by Pam Collins, President of the Board of Trustees
Your Board of Trustees is thrilled to have its minister back, but normalcy has not yet returned, as you are all well aware. Our April meeting was conducted over Zoom, hosted by Judy Halstead, and while it was not the same as being in each other’s company, we seemed to be able to conduct our business satisfactorily.
That business included hearing from guests Sue Wilkinson, Harry Moran and Bev Lawson.
Bev was concerned about whether we should hold our annual plant fair or not. After some discussion, the Board suggested that Bev gather the necessary folks to come up with a plan that would honor social distancing and everyone’s safety. Subsequently, a number of people “Zoomed” and it was eventually decided that most folks were not willing to take the risk of trying to maintain social distance while doing all the work required to make the plant fair happen…and so, there will not be one this year.
Sue Wilkinson shared input from Liz Coit, our Capital Campaign consultant, who recommends that we suspend the Capital campaign activity for the time being, given the restrictions of social distancing, as well as the financial uncertainty that has resulted from our efforts to stem the pandemic. Likewise, Harry reported that the Planning Team feels it unwise to proceed with land acquisition at this time, a position that the Board unanimously agrees with. Financial risks do not seem prudent right now.
This may seem like a lot of bad news, but I prefer not to characterize it that way. Instead, I think it’s important to appreciate the thoughtfulness and care so many folks have given to discerning the best way to proceed in this difficult, unprecedented, and uncertain environment we find ourselves in. No one knows how this is all going to play out. As much as we’d like to charge ahead, there are times when it takes more wisdom and courage to pull back than to charge ahead when the odds of success are questionable at best and this is one of those times.
Let us take stock of what we do have…a strong community, dedicated leadership, a minister who was willing to cut his sabbatical short to provide us with pastoral support, (and engage a steep learning curve to do so), a Care Team that is working harder than ever to be sure that vulnerable individuals are supported, and a strong foundational commitment to UUCSS by many wonderful, selfless people. We did a great job in Phase 1 of our Capital Campaign. That investment in our future is there, ready to be employed when conditions are appropriate for it. So…we take a breath. We wait. We grow stronger. We do what must be done to protect both ourselves and others.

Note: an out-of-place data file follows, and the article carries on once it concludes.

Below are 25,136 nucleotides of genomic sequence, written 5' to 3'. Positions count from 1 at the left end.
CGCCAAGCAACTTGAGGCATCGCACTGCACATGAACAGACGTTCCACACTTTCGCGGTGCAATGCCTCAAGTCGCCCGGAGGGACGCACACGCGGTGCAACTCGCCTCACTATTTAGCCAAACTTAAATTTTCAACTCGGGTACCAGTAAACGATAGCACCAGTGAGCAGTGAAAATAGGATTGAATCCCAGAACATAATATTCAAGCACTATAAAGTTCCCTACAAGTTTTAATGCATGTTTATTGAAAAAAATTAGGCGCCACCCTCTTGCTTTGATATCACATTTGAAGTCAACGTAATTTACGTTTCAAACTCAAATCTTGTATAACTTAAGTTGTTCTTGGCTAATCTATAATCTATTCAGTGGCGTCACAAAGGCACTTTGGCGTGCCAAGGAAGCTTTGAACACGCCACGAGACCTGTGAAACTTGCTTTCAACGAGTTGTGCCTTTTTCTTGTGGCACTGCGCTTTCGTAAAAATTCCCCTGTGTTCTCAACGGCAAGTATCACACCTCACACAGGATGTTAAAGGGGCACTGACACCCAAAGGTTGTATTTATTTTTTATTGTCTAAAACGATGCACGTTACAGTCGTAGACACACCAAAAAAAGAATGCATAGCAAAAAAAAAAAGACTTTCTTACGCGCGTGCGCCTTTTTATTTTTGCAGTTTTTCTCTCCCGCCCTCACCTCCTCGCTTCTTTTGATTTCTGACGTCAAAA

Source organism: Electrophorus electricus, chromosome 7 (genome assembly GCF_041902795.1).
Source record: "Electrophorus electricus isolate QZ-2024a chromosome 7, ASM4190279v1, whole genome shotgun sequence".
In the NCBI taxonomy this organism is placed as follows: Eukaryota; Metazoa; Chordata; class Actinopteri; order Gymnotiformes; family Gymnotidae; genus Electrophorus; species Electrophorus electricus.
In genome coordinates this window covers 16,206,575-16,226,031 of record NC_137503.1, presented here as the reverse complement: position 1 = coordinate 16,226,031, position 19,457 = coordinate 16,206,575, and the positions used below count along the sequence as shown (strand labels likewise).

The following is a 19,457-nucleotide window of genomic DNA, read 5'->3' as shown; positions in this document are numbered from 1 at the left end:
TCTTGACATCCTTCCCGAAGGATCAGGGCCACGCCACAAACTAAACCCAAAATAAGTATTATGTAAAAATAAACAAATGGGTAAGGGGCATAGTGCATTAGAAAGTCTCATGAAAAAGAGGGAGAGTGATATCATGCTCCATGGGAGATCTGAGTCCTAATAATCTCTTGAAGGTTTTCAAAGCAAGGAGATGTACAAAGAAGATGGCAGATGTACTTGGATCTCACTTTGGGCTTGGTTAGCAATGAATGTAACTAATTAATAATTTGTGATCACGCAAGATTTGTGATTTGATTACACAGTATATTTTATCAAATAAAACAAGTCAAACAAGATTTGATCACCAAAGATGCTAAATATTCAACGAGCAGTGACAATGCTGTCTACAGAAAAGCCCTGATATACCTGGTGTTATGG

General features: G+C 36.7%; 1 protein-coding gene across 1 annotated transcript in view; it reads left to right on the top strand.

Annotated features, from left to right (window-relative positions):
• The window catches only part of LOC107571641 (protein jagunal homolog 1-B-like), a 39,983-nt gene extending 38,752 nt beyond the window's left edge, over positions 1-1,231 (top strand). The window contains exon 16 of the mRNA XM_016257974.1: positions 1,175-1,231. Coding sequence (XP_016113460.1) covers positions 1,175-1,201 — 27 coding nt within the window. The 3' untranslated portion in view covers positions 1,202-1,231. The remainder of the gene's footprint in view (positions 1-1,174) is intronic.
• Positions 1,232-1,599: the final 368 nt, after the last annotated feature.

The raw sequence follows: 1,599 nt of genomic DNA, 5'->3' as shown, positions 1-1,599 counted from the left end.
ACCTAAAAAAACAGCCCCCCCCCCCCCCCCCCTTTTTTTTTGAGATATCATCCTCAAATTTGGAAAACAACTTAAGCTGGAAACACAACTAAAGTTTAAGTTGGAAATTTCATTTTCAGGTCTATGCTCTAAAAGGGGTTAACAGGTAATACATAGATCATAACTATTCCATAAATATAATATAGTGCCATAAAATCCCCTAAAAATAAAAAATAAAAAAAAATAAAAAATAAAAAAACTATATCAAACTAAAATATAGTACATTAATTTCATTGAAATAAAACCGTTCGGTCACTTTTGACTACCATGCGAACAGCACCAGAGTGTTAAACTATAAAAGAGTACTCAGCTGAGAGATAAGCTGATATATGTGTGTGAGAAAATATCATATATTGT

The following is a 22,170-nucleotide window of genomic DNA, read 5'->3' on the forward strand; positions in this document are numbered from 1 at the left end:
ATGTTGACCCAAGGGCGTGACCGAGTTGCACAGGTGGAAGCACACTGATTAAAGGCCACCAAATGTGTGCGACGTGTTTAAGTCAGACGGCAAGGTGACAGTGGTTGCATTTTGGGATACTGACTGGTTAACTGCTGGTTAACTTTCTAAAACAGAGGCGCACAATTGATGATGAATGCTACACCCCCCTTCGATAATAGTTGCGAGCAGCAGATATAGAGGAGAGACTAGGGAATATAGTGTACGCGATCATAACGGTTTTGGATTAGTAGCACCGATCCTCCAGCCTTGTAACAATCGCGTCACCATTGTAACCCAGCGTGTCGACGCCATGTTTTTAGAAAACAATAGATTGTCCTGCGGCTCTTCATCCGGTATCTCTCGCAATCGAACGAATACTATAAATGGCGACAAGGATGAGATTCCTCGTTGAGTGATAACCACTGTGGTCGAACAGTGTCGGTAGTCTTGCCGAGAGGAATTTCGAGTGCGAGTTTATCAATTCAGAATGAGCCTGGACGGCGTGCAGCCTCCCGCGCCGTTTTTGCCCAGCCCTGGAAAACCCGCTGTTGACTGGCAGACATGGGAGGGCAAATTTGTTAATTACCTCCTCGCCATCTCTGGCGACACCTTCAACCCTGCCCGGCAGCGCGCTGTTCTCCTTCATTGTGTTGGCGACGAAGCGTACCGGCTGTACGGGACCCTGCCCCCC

And, there is more positive news to report. Our ever-vigilant Treasurer, Mike Goodwin, has applied for Cares funding and that application has been approved. We will received $26,000 to be used for staff, utilities and the like. The money will come to us as a “loan” that will then be forgiven as long as we use the money as stipulated, which we most assuredly will. That support to our budget will offset what we will be unable to acquire from fundraisers but cannot substitute for pledges, which Mike reports are coming in at a healthy rate and we thank you for that!
In his minister’s report, Rev. Joe shared that he is working diligently to learn the in’s and out’s of Zoom to keep as many of our pastoral needs operational as possible, albeit in a virtual context. Sunday services, small groups, committee and team meetings are now all being conducted via Zoom, so the life of the church continues and we connect with each other in the best way we can for now. And an upside to all of this (beyond the fact that we ARE continuing the life of the church) is that as we are learning new ways of doing things, there may be aspects of this that will inspire us to expand our ministry even after things return to normal.
I’ve often been impatient will people saying “it is what it is.” I tend to feel that there’s always room to improve things, to get better, to not be satisfied with the status quo, but in certain circumstances, there is wisdom in accepting things we cannot change (and as they say, knowing the difference). This is one of those times. We are called upon, I believe, to strike a balance between doing what we can to maintain the world as we have known it and graciously moving into new behaviors demanded by new circumstances. We are all faced with this challenge, but at least we have each other to share support, inspiration, and insight. Blessings.